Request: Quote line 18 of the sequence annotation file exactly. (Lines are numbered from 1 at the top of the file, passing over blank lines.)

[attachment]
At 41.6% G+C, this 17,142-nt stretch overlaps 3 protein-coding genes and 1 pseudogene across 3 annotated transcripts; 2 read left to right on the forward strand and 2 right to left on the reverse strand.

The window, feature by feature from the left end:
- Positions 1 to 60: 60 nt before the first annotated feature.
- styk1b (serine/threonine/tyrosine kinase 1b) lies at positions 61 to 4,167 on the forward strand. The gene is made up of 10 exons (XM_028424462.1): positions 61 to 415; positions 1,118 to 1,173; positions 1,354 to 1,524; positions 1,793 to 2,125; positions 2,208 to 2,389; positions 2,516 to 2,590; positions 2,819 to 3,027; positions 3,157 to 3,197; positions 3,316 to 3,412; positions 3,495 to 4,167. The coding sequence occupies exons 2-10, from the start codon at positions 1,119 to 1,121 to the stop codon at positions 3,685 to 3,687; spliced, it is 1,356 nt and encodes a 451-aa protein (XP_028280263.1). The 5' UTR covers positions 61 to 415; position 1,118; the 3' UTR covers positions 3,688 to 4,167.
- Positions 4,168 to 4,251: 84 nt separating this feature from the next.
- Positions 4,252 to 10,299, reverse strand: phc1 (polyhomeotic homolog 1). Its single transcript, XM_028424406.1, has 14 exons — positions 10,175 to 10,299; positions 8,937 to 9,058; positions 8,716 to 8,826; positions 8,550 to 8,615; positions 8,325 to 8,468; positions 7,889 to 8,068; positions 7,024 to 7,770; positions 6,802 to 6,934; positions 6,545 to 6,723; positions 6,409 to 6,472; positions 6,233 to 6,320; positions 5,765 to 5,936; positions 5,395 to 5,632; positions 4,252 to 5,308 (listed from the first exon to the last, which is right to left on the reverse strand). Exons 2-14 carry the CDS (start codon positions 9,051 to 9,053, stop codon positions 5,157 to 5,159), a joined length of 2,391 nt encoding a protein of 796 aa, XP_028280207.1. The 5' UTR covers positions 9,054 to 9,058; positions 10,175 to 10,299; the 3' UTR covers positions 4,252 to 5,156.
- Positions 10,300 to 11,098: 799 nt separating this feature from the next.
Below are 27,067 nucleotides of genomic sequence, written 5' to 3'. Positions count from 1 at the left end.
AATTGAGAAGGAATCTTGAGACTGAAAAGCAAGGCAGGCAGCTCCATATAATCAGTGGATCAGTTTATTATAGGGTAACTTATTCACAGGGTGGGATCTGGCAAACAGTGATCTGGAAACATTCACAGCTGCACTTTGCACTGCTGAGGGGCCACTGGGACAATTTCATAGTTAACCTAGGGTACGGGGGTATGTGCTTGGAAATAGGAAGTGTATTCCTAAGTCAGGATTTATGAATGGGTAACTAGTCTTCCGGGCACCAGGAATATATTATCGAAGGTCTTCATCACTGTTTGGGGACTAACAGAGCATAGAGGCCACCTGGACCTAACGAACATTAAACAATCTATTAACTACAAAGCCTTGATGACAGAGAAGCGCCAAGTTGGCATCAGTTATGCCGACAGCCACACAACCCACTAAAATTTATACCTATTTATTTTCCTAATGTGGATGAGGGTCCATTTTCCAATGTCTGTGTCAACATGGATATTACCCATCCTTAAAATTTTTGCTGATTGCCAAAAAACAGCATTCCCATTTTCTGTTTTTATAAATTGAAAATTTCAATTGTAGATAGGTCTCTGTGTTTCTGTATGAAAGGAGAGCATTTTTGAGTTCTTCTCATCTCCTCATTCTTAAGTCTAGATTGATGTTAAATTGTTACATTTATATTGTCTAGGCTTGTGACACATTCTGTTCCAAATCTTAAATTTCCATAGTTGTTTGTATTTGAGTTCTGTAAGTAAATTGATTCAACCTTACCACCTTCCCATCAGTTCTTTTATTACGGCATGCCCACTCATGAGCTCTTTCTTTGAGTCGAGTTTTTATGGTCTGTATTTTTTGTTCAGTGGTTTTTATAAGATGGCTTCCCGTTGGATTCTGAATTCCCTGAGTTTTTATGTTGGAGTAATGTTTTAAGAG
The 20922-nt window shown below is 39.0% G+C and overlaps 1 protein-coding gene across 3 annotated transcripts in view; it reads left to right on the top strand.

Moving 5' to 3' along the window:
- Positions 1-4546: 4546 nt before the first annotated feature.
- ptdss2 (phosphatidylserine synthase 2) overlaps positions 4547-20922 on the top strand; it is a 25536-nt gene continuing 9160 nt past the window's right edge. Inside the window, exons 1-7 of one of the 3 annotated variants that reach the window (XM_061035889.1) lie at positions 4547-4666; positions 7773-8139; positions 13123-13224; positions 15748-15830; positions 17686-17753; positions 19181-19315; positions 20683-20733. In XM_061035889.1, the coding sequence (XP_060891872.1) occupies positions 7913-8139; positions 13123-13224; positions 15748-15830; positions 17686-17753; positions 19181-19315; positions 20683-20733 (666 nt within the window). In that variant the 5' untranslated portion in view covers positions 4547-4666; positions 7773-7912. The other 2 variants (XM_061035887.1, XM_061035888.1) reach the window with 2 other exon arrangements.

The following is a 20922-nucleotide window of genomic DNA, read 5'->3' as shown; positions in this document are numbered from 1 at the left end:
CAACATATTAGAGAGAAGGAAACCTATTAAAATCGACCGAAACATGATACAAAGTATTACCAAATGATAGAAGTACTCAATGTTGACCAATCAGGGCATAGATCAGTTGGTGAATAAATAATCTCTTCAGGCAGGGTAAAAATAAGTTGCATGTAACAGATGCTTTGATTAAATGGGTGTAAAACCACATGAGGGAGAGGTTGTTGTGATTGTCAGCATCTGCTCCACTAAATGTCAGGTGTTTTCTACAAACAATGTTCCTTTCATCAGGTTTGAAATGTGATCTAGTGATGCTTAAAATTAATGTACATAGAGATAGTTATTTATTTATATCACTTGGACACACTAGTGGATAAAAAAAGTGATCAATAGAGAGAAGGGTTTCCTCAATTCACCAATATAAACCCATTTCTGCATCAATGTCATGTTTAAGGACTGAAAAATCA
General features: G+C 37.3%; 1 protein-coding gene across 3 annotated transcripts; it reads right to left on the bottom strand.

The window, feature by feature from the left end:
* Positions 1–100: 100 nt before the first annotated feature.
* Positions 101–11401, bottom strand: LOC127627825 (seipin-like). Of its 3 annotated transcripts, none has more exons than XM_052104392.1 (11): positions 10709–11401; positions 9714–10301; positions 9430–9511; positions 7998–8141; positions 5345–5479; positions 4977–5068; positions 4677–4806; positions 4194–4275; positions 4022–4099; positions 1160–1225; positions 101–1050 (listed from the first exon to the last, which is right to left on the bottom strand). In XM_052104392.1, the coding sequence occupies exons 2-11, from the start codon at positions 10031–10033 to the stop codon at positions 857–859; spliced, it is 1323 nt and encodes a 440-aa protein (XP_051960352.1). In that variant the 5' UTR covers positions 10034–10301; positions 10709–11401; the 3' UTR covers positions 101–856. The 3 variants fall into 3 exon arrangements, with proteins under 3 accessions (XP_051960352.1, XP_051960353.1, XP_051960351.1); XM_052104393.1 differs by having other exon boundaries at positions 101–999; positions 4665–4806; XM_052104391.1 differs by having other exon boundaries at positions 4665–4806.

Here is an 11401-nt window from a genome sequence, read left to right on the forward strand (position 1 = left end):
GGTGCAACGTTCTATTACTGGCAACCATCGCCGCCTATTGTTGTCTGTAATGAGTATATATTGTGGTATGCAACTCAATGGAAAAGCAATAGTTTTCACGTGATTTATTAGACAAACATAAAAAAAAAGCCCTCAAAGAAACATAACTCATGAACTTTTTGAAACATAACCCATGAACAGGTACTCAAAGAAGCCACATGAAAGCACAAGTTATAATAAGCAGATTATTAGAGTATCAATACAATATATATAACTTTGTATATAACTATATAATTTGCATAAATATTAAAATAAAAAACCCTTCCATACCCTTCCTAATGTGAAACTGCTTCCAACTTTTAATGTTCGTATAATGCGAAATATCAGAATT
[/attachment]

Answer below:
* Positions 1–100: 100 nt before the first annotated feature.